Another adage I sometimes use to show this kind of behavior is the old Janet Jackson song, “What have you done for me Lately?”. It is actually that sense of entitlement and self ownership that the crowd gets to show their pleasure and displeasure at their own discretion towards a bevy of things Rays related. So did it bother me that people began to actually say David Price’s name out loud that maybe we plucked the cherry tree too soon and he was not ripe. Nope.
Did it bother me that they are now questioning their own sense of baseball as self-taught scouts. Who knows if they are right or wrong about the southpaw that seemed to hold the franchise together last season at key moments. He did not start a game, but his presence on the mound in the end of the game left an impression of superiority to the masses. But what really got my goat is the inflated expectations by the Rays that they threw upon this young pitcher the moment his name was chatted on the radio or typed into a computer. The kid pitched a combined 12-1 in the Rays Minor League system in 2008. But all some of the Rays fans remember is a short stint in the Bullpen where he looked like the second coming of fellow southpaw Scott Kazmir to the team.
People forgot the reality that he jumped from Class-A to the bench in the major leagues in less than a full season. That is usually not the case with a young pitcher you are counting on for your future. MLB Scouts commonly say that you never really get a true evaluation and potential of a young pitcher until he has thrown about 200 innings. Well, if you combine his 2008 totals (109.2 innings), plus his Rays 2008 totals (14 innings) you still do not get a good 200 innings out of the guy as a young professional pitcher. And in that scenario, you have to admit to yourself he will be a work in progress at the major league level.
Sure he as the explosive stuff on the mound and the awesome ability to pitch above his head at times, but he is also trying to parlay a new pitch (change-up) into his arsenal that needs time to mature and develop fully to be effective. So far in 2009, with his number from Durham ( 34.1 innings) and the Rays ( 30.1 ) he is still 26 innings short of that basic measuring point in his development ( 174 innings). And is one of the key elements that bothered me when they first brought him up this season. Sure his placement and velocity of his slider and his fastball might be above average, but his change-up is a work in progress and is improving daily. But such a pitch can be used as a glaring weak spot for teams to be patient and sit on pitches waiting on Price to throw them early in the game.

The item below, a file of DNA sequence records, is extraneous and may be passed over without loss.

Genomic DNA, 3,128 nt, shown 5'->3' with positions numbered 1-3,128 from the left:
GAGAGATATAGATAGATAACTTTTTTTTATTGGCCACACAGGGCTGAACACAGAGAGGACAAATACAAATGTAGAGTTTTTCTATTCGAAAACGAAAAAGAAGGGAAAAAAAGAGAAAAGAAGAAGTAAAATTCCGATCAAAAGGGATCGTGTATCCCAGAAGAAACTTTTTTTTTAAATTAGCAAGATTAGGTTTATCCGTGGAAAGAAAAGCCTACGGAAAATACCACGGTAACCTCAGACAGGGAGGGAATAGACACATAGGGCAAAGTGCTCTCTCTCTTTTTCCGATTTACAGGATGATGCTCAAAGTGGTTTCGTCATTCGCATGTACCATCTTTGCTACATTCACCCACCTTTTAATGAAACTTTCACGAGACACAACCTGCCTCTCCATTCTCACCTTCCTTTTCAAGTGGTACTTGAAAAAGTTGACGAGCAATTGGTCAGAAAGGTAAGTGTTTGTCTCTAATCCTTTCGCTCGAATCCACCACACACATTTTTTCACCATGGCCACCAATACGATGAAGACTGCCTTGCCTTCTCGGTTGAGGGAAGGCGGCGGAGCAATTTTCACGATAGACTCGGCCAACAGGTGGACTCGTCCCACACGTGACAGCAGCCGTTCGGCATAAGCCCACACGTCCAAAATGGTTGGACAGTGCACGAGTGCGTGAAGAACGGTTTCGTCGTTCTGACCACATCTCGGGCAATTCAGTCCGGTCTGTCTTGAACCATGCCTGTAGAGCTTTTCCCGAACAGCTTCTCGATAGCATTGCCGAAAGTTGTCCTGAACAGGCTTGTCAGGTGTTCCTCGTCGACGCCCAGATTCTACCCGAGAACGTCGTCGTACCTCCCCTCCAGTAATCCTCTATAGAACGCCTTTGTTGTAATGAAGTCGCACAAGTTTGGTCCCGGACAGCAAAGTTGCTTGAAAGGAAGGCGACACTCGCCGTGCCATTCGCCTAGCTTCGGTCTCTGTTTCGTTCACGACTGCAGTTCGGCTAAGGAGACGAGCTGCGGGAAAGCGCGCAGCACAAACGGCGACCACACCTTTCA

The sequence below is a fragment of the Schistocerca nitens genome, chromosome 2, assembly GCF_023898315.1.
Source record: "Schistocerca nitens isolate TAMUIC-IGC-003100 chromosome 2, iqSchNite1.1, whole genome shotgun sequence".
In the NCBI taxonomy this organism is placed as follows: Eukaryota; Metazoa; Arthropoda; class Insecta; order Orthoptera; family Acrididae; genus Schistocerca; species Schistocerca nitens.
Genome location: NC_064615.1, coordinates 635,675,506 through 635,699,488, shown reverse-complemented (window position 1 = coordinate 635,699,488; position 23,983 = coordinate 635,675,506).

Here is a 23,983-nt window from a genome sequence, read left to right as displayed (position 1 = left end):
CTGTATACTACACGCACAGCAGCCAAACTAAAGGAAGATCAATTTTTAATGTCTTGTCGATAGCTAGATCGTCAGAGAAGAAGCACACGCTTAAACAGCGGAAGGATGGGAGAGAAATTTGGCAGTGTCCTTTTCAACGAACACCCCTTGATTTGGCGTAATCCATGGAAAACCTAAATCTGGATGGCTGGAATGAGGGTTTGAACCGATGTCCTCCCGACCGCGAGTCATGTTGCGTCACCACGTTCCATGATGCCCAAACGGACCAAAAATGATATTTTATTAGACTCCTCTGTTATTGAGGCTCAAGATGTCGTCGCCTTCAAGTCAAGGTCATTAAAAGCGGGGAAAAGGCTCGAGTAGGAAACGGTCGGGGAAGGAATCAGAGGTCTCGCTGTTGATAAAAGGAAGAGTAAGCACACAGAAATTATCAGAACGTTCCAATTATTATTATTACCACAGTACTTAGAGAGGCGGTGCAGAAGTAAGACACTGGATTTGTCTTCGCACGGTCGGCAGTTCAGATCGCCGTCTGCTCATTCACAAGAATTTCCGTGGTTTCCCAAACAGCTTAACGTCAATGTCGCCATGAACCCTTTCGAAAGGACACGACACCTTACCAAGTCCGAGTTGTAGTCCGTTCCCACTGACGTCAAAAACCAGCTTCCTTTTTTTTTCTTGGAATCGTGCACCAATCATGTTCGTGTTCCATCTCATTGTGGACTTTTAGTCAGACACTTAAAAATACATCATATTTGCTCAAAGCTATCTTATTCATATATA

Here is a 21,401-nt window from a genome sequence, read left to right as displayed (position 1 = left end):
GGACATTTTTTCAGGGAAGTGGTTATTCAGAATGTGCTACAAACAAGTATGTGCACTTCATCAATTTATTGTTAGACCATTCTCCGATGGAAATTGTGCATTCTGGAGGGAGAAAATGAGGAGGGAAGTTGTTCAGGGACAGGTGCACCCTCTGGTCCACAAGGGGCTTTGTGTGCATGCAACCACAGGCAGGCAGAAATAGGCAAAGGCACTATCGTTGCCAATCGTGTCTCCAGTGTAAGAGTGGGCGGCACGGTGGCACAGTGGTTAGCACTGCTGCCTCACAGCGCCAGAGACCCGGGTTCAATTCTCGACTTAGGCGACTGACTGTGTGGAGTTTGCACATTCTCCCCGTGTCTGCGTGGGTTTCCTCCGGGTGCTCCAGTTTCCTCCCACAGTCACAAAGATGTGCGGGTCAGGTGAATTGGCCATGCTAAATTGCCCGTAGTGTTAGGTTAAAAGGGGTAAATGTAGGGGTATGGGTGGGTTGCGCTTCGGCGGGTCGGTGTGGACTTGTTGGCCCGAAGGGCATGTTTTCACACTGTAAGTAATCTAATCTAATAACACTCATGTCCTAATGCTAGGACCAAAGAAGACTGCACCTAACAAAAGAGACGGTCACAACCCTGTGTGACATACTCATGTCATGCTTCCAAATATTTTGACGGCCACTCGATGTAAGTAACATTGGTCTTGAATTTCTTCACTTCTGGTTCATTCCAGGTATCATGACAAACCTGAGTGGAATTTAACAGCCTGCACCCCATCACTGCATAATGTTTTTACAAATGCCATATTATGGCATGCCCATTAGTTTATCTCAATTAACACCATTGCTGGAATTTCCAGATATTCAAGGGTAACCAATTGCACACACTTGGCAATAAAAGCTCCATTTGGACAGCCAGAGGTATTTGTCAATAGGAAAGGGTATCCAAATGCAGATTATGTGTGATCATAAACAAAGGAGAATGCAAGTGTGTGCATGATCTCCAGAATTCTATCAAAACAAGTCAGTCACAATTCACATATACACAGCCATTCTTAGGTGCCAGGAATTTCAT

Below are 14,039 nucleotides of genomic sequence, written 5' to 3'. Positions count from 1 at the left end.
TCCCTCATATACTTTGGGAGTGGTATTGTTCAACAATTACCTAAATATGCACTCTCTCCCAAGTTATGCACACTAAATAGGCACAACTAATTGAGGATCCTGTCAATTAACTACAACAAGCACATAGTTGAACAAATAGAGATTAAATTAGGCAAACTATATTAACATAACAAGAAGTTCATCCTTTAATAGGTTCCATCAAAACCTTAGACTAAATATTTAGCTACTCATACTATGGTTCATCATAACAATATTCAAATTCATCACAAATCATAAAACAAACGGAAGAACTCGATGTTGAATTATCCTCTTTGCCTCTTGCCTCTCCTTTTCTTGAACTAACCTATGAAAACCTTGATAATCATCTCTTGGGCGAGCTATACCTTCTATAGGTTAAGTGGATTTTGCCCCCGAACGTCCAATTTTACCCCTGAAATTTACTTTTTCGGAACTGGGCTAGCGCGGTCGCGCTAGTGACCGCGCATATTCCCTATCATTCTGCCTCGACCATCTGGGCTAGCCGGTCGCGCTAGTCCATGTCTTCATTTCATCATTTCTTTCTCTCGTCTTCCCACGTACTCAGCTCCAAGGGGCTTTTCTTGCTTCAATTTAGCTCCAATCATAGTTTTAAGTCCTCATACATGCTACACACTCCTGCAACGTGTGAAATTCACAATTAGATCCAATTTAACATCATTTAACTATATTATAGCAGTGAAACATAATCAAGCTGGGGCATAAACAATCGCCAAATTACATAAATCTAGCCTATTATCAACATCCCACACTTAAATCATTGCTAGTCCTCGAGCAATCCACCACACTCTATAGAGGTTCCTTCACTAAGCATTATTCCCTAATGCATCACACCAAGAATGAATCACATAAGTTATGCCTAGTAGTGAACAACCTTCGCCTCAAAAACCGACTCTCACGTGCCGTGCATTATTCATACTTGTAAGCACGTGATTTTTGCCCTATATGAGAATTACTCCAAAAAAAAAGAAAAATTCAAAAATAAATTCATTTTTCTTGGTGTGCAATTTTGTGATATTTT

And that might be a perfect explanation of what happened last night when the crowd and the Philadelphia Phillies dissected him like a frog in Biology class. They basically poked and prodded the young pitcher fouling off his fastball and slider and were giddy when he finally offered up his breaking stuff. The Phillies 6 runs and 4 hits along with a costly error by Evan Longoria was the example of in-depth scouting and having the Phillies hitter wait for Price to make a pitching mistake.
And he did make a few in the first inning, but it was not all his doing. Even thought the team behind him was in an odd defensive funk, he did finally get it all under control after the first inning before again stumbling in the fourth inning. And when the Phillies again took him apart for 4 runs. That is when I started to hear the voices behind me question if we brought him up too early ,or if he was over-rated as a pitcher. These were the same souls who cheered his first win, and also shouted encouragement to him as he was warming up by the Bullpen this same night.
Have we all gotten that fickle now in Tampa Bay by one short season of Price showing he has the right stuff. There is going to be ups and down with Price this year just as we have seen with Jeff Niemann. And people really do have to be a bit patient with both of them. Price is starting to figure it out at this level, but some people in the stands want instant gratification and do not have the precious time to wait for an improvement or knowing that better things are coming for the Rays starters.